Thursday, January 13, 2011

Books in our Brain Wrinkles

We all have them. They attached themselves to our curious minds and tucked into brain winkles with their slippers and PJs on. For young readers today, maybe they’re wearing Snuggies.

Think back to your childhood, to that moment you marveled, you wondered, your tear ducts opened, or you held your breathe in suspense. We all have that one book that did it for us, that one book that made us view the force of words in an entirely new way.

For me, in 4th grade, Where the Red Fern Grows was the first book to make me cry. I honestly thought something was wrong with me. I was reading in bed, comfortable and warm. I could hear my family talking downstairs. My world was just fine, but I was bawling over my homework reading. This couldn’t be normal.

In 6th grade, Lois Lowry’s The Giver agitated my vision of the world. I closed that book curious, wanting to know more, wanting to figure out all of the ‘what if’s, wanting to know what was possible… Lois Lowry made me want to be a writer.

All grown up now, I suppose, I look at myself as a writer. How much did these books affect what I write today? If not in style, how did they affect my purpose? Can books read in adulthood shake you to the core like they could when you were a child?

I’d like to create a list of great titles here. Please help my cause. These are the books that made you want to write, that showed you the power of literature. These are the books that we should share with our children and the ones we should explore further ourselves.

I’ll add two more to my list:

Margaret Mitchell’s Gone with the Wind
Paulo Coelho’s The Alchemist

How about you?


  1. Great post, Kris. For me, it was probably Of Mice and Men, which I read in high school. It pulled me in, chipped away at my cold teenaged heart with each chapter, and then broke it soundly at the end. I cried like a baby. I've re-read it at least a half-dozen times since, and I see or learn something new every time.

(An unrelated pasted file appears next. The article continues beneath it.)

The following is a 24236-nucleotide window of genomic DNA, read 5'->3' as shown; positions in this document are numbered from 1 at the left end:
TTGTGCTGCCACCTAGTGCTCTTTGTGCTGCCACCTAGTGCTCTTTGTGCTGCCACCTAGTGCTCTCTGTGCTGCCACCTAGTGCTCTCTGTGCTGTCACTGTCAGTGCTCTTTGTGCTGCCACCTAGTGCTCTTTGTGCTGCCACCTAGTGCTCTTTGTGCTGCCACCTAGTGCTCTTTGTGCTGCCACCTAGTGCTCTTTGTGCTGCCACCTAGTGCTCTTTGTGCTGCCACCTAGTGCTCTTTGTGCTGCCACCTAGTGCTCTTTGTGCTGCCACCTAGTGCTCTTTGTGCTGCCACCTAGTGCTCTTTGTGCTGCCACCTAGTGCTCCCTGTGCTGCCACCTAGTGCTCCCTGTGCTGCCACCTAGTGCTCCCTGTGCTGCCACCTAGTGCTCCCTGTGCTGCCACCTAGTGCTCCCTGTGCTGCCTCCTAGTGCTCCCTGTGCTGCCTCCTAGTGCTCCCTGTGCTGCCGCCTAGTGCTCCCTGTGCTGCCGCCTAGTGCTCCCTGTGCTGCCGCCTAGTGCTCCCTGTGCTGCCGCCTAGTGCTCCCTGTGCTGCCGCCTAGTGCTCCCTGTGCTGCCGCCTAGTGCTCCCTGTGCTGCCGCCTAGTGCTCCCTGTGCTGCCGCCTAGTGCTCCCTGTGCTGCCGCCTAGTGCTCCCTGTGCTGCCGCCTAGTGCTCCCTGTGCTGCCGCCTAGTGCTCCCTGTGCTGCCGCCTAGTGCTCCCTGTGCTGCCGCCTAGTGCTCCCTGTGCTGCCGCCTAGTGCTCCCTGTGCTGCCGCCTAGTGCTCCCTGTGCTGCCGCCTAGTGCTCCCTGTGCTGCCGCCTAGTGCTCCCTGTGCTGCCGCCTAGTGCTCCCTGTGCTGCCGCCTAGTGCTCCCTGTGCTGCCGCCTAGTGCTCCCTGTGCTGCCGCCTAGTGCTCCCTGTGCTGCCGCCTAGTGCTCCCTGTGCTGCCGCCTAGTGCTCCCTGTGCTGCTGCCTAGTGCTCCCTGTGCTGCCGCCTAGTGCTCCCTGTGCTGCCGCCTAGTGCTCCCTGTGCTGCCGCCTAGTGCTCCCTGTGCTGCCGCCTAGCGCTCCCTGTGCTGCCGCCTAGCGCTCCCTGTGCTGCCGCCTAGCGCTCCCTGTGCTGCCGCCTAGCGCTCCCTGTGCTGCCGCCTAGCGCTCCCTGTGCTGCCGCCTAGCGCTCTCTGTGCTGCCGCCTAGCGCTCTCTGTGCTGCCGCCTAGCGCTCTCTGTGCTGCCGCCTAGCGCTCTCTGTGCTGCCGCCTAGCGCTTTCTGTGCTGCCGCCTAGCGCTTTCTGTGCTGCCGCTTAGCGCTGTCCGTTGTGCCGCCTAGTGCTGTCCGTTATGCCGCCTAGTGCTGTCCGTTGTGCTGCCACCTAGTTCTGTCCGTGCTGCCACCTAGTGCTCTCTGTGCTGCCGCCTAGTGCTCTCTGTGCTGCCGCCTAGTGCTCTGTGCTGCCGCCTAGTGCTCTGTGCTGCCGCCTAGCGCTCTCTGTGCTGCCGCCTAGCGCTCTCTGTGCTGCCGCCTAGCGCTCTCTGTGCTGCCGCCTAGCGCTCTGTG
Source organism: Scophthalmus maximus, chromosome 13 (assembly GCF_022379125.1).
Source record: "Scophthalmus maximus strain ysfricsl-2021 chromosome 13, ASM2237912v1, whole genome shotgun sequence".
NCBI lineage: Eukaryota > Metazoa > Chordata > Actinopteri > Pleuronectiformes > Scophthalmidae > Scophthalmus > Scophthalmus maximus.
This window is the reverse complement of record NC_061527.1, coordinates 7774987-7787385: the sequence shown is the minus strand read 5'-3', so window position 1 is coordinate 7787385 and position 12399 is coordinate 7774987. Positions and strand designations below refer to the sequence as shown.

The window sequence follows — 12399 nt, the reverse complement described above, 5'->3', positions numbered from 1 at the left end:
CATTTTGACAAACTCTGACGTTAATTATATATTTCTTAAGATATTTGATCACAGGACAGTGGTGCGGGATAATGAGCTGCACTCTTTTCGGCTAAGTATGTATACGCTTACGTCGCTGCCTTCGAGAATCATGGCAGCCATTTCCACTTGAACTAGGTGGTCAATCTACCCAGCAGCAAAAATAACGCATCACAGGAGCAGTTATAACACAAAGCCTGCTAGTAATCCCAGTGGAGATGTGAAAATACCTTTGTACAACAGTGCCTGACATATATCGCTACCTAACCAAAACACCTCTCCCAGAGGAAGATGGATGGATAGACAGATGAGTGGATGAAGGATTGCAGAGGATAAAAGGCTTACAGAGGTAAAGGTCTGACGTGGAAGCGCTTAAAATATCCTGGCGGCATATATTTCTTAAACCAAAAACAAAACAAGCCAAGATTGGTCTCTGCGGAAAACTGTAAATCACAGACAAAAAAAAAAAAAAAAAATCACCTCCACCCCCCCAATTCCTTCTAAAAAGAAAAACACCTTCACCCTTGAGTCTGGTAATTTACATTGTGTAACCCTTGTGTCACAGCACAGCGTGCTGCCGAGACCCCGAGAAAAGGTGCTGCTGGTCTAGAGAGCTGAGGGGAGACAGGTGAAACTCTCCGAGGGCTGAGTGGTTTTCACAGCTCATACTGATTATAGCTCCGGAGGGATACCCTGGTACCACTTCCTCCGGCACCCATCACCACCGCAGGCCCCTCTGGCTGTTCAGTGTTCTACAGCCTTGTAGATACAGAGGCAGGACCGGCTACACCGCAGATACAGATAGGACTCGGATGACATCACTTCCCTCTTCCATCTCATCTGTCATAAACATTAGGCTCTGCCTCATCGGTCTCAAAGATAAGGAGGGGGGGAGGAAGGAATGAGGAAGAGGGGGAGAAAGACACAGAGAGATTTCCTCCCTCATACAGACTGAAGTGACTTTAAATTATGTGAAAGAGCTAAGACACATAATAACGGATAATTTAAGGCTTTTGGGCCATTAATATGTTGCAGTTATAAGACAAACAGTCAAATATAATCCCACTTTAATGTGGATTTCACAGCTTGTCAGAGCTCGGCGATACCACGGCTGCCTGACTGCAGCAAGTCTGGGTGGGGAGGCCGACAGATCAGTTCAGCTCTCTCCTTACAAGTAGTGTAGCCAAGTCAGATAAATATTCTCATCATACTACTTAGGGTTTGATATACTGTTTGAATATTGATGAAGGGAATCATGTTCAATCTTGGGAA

Thanks for sharing this!

  2. What a great post (and I'm a first time visitor to your blog!).

    Books that hit me hard and hit me early in life include:

    A Wrinkle in Time: Madeleine L'Engle. SWOON. I loved this book in elementary school. I think it was the first time I was totally transported into this other world that was truly otherworldly.

    Little Women: Louisa May Alcott. First book that made me cry. Poor, poor Beth.

    The Stand: Stephen King. And so began my love affair with Mr. King, who I still consider to this day one of the most interesting writers. To be clear, I don't like all of this stories, but what I do like I LOVE. He was the first writer who got me interested in all the stuff that you read that isn't dialogue. Before him I remember reading and thinking, 'good grief, we need an entire paragraph about the view from the window?'. He is a master at setting the scene. While I think everything I've read has contributed in some part to wanting to write, his books probably were the turning point for me in actually realizing that's what I wanted to do.

    Thanks for inspiring my trip down memory lane!

  3. where the red fern grows was one of those i read again and again. until i watched the movie-- that one ruined the book for me.

    dandelion wine by ray bradbury is a favorite for sure.
    i actually read the sound and the fury so many times (all required) that i grew to enjoy it. of course i had a serious guide to read along with it.

    how green was my valley is a great one too. i love pat conroy's lords of discipline. and i was always partial to a separate piece.

    and props to the person who said stephen king. i always feel bad when i say he's one of my favorite authors because i think people look down on him for his popularity and prolificness. but he is truly a great writer. when you read his stuff it is evident that he's not just churning stuff out.